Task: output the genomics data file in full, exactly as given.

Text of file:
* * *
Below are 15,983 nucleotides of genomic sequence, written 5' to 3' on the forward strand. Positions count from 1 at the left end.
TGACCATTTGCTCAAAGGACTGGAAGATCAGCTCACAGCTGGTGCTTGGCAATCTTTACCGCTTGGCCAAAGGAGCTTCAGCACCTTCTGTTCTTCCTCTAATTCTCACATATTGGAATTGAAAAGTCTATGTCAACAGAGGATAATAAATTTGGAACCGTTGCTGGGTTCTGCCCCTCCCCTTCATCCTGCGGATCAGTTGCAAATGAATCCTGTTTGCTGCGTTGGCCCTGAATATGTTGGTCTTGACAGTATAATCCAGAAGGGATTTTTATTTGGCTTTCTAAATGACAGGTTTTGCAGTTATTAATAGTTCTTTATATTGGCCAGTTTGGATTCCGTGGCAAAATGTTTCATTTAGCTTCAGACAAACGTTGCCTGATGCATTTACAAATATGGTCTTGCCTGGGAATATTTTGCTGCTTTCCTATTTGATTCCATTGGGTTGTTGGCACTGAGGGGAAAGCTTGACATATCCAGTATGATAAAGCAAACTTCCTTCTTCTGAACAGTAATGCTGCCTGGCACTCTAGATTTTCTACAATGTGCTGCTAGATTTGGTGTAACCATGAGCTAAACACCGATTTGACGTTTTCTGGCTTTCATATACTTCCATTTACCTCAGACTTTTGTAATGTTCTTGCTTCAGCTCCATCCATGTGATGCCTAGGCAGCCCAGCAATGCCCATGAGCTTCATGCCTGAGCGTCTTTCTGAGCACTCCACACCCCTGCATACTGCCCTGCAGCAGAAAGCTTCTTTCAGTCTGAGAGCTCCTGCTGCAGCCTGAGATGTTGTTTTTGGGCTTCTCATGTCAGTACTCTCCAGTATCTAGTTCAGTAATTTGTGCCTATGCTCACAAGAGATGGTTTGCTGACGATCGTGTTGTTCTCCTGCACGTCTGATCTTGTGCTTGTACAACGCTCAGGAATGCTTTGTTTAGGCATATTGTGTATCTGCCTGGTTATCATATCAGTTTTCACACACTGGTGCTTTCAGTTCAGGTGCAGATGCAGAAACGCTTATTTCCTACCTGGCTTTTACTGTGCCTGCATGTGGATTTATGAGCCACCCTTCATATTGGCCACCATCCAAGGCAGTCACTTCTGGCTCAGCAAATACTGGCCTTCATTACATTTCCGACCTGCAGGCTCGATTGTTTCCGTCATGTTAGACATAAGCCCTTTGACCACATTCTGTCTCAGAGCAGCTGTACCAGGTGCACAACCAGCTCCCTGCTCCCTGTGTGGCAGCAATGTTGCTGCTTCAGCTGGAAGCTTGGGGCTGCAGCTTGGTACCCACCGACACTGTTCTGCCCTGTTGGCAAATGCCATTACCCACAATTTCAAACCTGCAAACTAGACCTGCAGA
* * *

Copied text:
Below are 15,983 nucleotides of genomic sequence, written 5' to 3' on the forward strand. Positions count from 1 at the left end.
TGACCATTTGCTCAAAGGACTGGAAGATCAGCTCACAGCTGGTGCTTGGCAATCTTTACCGCTTGGCCAAAGGAGCTTCAGCACCTTCTGTTCTTCCTCTAATTCTCACATATTGGAATTGAAAAGTCTATGTCAACAGAGGATAATAAATTTGGAACCGTTGCTGGGTTCTGCCCCTCCCCTTCATCCTGCGGATCAGTTGCAAATGAATCCTGTTTGCTGCGTTGGCCCTGAATATGTTGGTCTTGACAGTATAATCCAGAAGGGATTTTTATTTGGCTTTCTAAATGACAGGTTTTGCAGTTATTAATAGTTCTTTATATTGGCCAGTTTGGATTCCGTGGCAAAATGTTTCATTTAGCTTCAGACAAACGTTGCCTGATGCATTTACAAATATGGTCTTGCCTGGGAATATTTTGCTGCTTTCCTATTTGATTCCATTGGGTTGTTGGCACTGAGGGGAAAGCTTGACATATCCAGTATGATAAAGCAAACTTCCTTCTTCTGAACAGTAATGCTGCCTGGCACTCTAGATTTTCTACAATGTGCTGCTAGATTTGGTGTAACCATGAGCTAAACACCGATTTGACGTTTTCTGGCTTTCATATACTTCCATTTACCTCAGACTTTTGTAATGTTCTTGCTTCAGCTCCATCCATGTGATGCCTAGGCAGCCCAGCAATGCCCATGAGCTTCATGCCTGAGCGTCTTTCTGAGCACTCCACACCCCTGCATACTGCCCTGCAGCAGAAAGCTTCTTTCAGTCTGAGAGCTCCTGCTGCAGCCTGAGATGTTGTTTTTGGGCTTCTCATGTCAGTACTCTCCAGTATCTAGTTCAGTAATTTGTGCCTATGCTCACAAGAGATGGTTTGCTGACGATCGTGTTGTTCTCCTGCACGTCTGATCTTGTGCTTGTACAACGCTCAGGAATGCTTTGTTTAGGCATATTGTGTATCTGCCTGGTTATCATATCAGTTTTCACACACTGGTGCTTTCAGTTCAGGTGCAGATGCAGAAACGCTTATTTCCTACCTGGCTTTTACTGTGCCTGCATGTGGATTTATGAGCCACCCTTCATATTGGCCACCATCCAAGGCAGTCACTTCTGGCTCAGCAAATACTGGCCTTCATTACATTTCCGACCTGCAGGCTCGATTGTTTCCGTCATGTTAGACATAAGCCCTTTGACCACATTCTGTCTCAGAGCAGCTGTACCAGGTGCACAACCAGCTCCCTGCTCCCTGTGTGGCAGCAATGTTGCTGCTTCAGCTGGAAGCTTGGGGCTGCAGCTTGGTACCCACCGACACTGTTCTGCCCTGTTGGCAAATGCCATTACCCACAATTTCAAACCTGCAAACTAGACCTGCAGA